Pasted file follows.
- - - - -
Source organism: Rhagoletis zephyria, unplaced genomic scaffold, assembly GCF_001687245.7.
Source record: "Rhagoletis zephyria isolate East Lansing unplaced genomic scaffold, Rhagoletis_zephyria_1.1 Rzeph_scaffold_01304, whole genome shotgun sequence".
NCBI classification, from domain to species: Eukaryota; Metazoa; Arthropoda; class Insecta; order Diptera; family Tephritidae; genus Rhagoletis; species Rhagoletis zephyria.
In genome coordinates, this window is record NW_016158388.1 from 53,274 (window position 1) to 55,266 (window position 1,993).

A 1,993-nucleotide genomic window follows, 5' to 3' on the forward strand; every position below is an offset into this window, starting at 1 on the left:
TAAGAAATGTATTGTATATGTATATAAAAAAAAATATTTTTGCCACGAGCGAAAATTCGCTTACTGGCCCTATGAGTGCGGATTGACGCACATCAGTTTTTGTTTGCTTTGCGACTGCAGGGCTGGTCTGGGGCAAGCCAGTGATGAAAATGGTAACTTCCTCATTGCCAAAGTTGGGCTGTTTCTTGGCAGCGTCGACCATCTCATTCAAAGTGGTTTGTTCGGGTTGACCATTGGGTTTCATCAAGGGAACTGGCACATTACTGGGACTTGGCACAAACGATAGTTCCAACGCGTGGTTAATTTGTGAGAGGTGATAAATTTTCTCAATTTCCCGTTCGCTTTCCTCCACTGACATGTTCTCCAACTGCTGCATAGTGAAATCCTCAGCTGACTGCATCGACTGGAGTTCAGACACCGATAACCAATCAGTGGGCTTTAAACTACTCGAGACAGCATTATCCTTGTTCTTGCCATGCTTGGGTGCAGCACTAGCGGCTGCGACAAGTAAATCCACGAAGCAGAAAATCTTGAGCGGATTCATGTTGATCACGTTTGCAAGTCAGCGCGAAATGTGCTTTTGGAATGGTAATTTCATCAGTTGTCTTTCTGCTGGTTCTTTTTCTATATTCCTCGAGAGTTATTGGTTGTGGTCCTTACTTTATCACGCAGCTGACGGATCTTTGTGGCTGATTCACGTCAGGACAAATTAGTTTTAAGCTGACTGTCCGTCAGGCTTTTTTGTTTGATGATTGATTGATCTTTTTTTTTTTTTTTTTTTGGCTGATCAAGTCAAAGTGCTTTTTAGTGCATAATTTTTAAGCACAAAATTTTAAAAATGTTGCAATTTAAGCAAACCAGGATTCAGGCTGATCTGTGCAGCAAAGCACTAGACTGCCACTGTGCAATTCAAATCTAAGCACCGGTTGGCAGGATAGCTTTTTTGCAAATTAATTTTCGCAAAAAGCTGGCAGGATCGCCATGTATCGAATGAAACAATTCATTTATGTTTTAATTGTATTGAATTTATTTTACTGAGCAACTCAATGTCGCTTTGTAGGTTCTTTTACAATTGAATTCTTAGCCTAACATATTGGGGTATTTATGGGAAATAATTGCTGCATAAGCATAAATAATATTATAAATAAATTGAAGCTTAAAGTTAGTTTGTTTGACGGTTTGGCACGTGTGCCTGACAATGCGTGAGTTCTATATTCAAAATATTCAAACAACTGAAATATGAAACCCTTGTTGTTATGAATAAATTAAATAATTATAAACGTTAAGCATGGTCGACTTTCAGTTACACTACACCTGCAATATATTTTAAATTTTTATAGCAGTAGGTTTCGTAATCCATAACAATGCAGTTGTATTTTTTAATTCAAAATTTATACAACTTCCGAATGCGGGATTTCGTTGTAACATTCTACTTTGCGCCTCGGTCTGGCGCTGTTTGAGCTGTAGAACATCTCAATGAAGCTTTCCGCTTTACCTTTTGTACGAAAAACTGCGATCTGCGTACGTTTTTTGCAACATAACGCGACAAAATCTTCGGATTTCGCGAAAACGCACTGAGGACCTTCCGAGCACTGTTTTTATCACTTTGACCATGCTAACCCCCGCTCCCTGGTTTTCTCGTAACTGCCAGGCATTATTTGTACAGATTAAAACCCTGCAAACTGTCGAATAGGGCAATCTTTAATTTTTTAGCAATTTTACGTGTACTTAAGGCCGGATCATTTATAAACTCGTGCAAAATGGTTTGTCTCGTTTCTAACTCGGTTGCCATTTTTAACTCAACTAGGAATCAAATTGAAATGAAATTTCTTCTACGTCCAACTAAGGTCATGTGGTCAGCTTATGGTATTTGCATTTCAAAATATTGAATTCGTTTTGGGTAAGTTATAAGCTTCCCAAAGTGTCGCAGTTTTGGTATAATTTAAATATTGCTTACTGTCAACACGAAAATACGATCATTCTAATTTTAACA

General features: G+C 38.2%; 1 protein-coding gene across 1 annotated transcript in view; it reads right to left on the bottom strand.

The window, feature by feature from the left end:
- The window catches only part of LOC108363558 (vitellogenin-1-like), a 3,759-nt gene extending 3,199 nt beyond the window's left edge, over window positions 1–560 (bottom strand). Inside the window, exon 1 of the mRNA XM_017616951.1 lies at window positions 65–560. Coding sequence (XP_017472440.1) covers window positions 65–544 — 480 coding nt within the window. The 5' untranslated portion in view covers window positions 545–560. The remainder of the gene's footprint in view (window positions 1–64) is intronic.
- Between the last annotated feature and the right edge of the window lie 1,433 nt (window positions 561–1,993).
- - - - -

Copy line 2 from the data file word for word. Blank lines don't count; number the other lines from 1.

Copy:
Source record: "Rhagoletis zephyria isolate East Lansing unplaced genomic scaffold, Rhagoletis_zephyria_1.1 Rzeph_scaffold_01304, whole genome shotgun sequence".